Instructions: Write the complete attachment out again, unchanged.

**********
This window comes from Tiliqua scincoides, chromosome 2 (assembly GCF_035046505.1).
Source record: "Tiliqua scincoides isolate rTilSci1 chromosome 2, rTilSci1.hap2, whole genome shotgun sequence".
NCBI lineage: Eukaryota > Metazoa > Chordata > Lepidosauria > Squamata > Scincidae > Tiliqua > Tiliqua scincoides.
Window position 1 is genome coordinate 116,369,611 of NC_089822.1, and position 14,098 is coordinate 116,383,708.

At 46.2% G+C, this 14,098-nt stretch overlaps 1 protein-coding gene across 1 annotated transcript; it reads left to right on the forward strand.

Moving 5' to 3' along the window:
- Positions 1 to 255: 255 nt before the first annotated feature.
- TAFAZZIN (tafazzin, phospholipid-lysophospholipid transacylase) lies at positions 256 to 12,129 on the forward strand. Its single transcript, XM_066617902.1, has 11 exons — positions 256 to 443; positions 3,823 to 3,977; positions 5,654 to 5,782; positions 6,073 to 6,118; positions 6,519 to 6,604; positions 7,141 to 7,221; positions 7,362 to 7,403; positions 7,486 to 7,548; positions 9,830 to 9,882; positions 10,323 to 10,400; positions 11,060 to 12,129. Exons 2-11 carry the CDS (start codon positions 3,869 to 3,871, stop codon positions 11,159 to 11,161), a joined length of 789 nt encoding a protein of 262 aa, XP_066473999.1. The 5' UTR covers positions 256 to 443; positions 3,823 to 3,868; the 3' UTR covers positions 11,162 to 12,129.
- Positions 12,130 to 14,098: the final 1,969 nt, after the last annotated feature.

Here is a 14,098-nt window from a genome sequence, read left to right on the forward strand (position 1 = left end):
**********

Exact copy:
This window comes from Tiliqua scincoides, chromosome 2 (assembly GCF_035046505.1).
Source record: "Tiliqua scincoides isolate rTilSci1 chromosome 2, rTilSci1.hap2, whole genome shotgun sequence".
NCBI lineage: Eukaryota > Metazoa > Chordata > Lepidosauria > Squamata > Scincidae > Tiliqua > Tiliqua scincoides.
Window position 1 is genome coordinate 116,369,611 of NC_089822.1, and position 14,098 is coordinate 116,383,708.

At 46.2% G+C, this 14,098-nt stretch overlaps 1 protein-coding gene across 1 annotated transcript; it reads left to right on the forward strand.

Moving 5' to 3' along the window:
- Positions 1 to 255: 255 nt before the first annotated feature.
- TAFAZZIN (tafazzin, phospholipid-lysophospholipid transacylase) lies at positions 256 to 12,129 on the forward strand. Its single transcript, XM_066617902.1, has 11 exons — positions 256 to 443; positions 3,823 to 3,977; positions 5,654 to 5,782; positions 6,073 to 6,118; positions 6,519 to 6,604; positions 7,141 to 7,221; positions 7,362 to 7,403; positions 7,486 to 7,548; positions 9,830 to 9,882; positions 10,323 to 10,400; positions 11,060 to 12,129. Exons 2-11 carry the CDS (start codon positions 3,869 to 3,871, stop codon positions 11,159 to 11,161), a joined length of 789 nt encoding a protein of 262 aa, XP_066473999.1. The 5' UTR covers positions 256 to 443; positions 3,823 to 3,868; the 3' UTR covers positions 11,162 to 12,129.
- Positions 12,130 to 14,098: the final 1,969 nt, after the last annotated feature.

Here is a 14,098-nt window from a genome sequence, read left to right on the forward strand (position 1 = left end):